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Friday, 3 February 2023 - 1.00pm
Location: 
Online webinar

This lecture is now an online event only.

Register online 

Lecture summary: It is widely recognised that there is a dearth of women judges sitting on international courts and tribunals. In this lecture, particular attention will be paid to the question of why the lack of judicial parity matters. It will be argued that the dearth of women judges is both symptom and cause of the highly gendered way in which international law and international institutions operate. The idea of the totemic judge of international law whose male gender is rendered invisible and unremarked and who functions to enrobe the gendered norms and institutions of international law will be called forth. The female judge, conversely, is presented as a disruptive force whose very presence serves to place gender in the frame. Drawing on accounts from international courts and from the Feminist Judgments in International Law project, it will be concluded that an approach to judging that acknowledges and challenges structures of power – including gender – contains considerable transformative potential.

Dr Loveday Hodson is Associate Professor at the University of Leicester.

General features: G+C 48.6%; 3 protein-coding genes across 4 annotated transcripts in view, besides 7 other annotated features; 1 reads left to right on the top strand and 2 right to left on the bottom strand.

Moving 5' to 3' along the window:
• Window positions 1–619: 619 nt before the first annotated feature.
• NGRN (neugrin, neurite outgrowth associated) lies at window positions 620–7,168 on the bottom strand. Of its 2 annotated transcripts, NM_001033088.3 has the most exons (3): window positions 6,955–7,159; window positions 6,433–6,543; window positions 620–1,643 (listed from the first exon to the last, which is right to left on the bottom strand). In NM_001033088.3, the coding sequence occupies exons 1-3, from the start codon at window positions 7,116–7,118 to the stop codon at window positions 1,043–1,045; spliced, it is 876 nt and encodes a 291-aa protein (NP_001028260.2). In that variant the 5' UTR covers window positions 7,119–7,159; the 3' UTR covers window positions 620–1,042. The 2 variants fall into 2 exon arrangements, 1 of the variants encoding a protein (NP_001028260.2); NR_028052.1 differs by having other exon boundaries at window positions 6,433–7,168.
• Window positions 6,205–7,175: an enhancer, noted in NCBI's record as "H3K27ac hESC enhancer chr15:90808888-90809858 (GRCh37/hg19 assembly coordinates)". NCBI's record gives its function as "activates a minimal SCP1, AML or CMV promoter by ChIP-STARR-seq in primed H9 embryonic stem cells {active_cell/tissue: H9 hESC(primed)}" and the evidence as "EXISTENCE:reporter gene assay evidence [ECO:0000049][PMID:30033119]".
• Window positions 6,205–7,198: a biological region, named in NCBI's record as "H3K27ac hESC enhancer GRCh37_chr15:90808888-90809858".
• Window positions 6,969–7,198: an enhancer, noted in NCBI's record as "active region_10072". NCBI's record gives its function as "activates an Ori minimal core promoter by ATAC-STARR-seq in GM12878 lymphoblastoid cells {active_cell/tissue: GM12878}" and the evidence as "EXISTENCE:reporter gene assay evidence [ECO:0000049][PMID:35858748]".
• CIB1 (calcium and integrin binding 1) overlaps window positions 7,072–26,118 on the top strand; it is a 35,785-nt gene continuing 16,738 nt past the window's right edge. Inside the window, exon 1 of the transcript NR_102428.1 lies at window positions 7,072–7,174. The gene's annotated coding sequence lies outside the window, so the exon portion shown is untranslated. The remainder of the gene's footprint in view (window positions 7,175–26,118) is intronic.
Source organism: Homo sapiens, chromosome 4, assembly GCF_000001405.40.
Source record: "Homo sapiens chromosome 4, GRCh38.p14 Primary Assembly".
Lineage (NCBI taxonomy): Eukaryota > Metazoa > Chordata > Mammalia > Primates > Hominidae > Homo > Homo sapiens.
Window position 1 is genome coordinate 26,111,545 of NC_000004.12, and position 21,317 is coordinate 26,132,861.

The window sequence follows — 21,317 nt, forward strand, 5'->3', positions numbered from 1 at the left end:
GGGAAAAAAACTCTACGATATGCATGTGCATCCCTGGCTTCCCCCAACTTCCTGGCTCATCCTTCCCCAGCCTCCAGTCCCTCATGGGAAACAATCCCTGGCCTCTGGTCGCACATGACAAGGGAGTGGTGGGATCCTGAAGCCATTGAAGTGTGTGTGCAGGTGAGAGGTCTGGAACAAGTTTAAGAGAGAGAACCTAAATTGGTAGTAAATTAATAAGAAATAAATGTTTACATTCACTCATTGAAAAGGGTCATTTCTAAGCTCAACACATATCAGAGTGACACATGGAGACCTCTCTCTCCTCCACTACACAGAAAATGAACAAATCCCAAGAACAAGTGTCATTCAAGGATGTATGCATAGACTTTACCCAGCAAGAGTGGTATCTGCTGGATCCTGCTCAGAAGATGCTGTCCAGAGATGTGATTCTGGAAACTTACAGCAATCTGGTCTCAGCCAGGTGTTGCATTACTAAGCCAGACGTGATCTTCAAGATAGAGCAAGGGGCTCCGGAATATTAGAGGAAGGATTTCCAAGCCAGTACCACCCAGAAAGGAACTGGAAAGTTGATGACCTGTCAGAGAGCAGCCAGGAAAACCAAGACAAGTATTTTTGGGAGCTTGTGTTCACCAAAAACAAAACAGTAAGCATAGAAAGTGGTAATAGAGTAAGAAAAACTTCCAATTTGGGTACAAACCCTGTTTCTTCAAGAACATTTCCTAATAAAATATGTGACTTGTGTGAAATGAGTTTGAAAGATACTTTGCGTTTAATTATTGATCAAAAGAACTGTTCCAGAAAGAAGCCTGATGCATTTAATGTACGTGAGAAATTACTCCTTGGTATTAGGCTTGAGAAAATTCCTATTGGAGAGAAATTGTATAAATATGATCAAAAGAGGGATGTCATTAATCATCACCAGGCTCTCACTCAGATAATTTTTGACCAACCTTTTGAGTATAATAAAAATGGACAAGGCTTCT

I joined Leicester Law School in 2004, since which time I have had a number of teaching and administrative roles. For the past few years I have taught on the International Law undergraduate module as well as convening the Feminist Perspectives on International Law and Legal Responses to Global Injustice postgraduate modules. During my time at Leicester I also contribute to the teaching of Constitutional and Administrative Law. I am currently the School's Deputy PRG Tutor (admissions) and Research Ethics Officer.

Chaired by: Prof Sandesh Sivakumaran

The Lauterpacht Centre Friday lecture series is kindly supported by Cambridge University Press

A sandwich lunch is available for all attendees from 12.30 pm in the Old Library.

 

Lauterpacht Centre for International Law

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